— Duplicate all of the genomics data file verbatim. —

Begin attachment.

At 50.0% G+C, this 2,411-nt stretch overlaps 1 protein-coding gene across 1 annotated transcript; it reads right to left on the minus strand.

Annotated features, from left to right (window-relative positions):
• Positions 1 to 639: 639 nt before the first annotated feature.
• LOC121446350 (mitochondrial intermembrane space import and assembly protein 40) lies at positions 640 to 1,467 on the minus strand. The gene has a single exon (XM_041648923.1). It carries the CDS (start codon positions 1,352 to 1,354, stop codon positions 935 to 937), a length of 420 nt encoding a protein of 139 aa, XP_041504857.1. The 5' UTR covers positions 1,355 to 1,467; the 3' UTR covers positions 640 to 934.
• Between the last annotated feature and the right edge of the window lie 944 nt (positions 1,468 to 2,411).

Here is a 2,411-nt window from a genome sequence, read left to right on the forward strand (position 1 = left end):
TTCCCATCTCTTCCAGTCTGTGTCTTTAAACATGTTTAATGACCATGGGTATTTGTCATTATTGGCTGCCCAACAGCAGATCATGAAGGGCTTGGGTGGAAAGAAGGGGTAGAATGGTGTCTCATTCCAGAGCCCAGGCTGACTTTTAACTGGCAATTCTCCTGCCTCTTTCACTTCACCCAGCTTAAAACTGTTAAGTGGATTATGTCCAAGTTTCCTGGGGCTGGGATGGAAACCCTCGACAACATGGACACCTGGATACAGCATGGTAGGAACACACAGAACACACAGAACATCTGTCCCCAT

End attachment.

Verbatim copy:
At 50.0% G+C, this 2,411-nt stretch overlaps 1 protein-coding gene across 1 annotated transcript; it reads right to left on the minus strand.

Annotated features, from left to right (window-relative positions):
• Positions 1 to 639: 639 nt before the first annotated feature.
• LOC121446350 (mitochondrial intermembrane space import and assembly protein 40) lies at positions 640 to 1,467 on the minus strand. The gene has a single exon (XM_041648923.1). It carries the CDS (start codon positions 1,352 to 1,354, stop codon positions 935 to 937), a length of 420 nt encoding a protein of 139 aa, XP_041504857.1. The 5' UTR covers positions 1,355 to 1,467; the 3' UTR covers positions 640 to 934.
• Between the last annotated feature and the right edge of the window lie 944 nt (positions 1,468 to 2,411).

Here is a 2,411-nt window from a genome sequence, read left to right on the forward strand (position 1 = left end):
TTCCCATCTCTTCCAGTCTGTGTCTTTAAACATGTTTAATGACCATGGGTATTTGTCATTATTGGCTGCCCAACAGCAGATCATGAAGGGCTTGGGTGGAAAGAAGGGGTAGAATGGTGTCTCATTCCAGAGCCCAGGCTGACTTTTAACTGGCAATTCTCCTGCCTCTTTCACTTCACCCAGCTTAAAACTGTTAAGTGGATTATGTCCAAGTTTCCTGGGGCTGGGATGGAAACCCTCGACAACATGGACACCTGGATACAGCATGGTAGGAACACACAGAACACACAGAACATCTGTCCCCAT